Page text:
A Montreal journalist confronted men who hurled sexually explicit remarks at her while she was conducting a video interview — an incident that bears a striking resemblance to a recent showdown between a Toronto reporter and a group of men that sparked a country-wide discussion about the troubling trend.
Jaela Bernstien, a CBC Montreal reporter, was conducting an interview on a city street when a group of men can be heard yelling vulgarities as they pass by.
In a video posted on her Facebook account, Bernstien then confronts the men and asks them, on camera, whether they thought their heckling was funny.
One man who covers his face says he thought the offensive language was “commentary.”
Another man says “you haven’t heard about this joke?”
Bernstien is then heard telling the men their comments are rude and make fun of rape.
“I confronted them because I don’t think we should stay silent. I think that’s a big problem,” Bernstien said in an interview.
“We’re silenced often because it’s screamed or shouted at us while we’re in the middle of live hit and we need to stay professional because we’re on live TV. I had the advantage of not being on live TV so I wanted them to answer for what they did. And I wanted to show them I’m not a silent woman.”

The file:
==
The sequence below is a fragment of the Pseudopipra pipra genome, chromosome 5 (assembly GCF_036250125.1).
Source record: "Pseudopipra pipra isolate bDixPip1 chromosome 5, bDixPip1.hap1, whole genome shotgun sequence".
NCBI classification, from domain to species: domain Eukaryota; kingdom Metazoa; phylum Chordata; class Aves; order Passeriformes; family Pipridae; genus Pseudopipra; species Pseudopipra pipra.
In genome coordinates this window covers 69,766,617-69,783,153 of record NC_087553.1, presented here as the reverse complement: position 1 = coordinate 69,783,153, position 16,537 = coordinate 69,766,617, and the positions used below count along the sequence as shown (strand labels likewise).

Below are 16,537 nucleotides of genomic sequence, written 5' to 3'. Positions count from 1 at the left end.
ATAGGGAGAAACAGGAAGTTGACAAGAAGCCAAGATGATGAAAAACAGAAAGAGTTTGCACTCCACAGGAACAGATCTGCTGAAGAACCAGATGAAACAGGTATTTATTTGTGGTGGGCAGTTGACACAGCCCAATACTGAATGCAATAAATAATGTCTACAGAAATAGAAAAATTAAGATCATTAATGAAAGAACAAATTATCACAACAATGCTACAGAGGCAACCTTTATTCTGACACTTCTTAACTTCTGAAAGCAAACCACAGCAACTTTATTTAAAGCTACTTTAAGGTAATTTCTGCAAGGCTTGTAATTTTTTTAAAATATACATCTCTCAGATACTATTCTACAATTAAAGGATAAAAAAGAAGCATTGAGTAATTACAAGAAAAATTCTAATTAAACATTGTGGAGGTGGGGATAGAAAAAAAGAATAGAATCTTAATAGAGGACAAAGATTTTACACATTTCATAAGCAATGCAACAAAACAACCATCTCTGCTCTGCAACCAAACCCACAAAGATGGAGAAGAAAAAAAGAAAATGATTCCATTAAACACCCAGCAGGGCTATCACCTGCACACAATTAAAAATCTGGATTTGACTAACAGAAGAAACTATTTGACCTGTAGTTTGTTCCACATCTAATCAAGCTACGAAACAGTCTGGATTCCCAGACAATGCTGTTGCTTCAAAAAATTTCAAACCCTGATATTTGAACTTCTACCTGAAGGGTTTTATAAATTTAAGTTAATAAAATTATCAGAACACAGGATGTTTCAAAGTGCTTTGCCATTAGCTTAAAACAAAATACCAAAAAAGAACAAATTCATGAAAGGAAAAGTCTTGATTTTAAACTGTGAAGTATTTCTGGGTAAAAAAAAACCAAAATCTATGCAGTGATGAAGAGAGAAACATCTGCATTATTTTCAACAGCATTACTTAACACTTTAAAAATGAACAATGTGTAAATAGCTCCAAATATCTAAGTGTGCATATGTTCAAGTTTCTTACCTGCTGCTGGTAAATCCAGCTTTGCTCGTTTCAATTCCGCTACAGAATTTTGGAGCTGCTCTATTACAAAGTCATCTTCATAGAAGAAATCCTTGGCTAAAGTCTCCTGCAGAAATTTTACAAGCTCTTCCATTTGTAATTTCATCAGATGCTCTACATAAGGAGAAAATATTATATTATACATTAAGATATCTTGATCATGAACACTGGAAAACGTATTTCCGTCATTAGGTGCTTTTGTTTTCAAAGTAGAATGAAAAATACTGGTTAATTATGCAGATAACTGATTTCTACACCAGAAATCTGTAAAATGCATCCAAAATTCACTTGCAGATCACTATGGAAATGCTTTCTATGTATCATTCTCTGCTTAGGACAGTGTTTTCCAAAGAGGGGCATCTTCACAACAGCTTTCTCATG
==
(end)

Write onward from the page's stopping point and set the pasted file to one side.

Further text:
The 26-year-old reporter said she then posted the video of the Thursday encounter online because she wanted to bring attention to the issue.
“I wanted to show people that this isn’t ok and if it happens, we’re going to confront you,” she said, adding that vulgarities have been yelled at her while she was working in the past, but always involved men who were either in cars or too far away for her to confront.
“This was an instance where I could confront them immediately and say hey this isn’t ok, and here’s why.”
Bernstien’s entire experience echoes a confrontation between a Toronto reporter and a group of men a few weeks ago that resulted in one of the men losing his job.
In that case, reporter Shauna Hunt confronted several men about their apparent plans to use vulgarities as she did fan interviews at a Toronto FC soccer game. The man fired over the incident apologized for his actions.
The incident set social media abuzz, with many discussing the trend which has been plaguing journalists in the United States and Canada since last year.
The practice has been publicly condemned by two Canadian police forces and Ontario Premier Kathleen Wynne.
Diana Mehta, The Canadian Press
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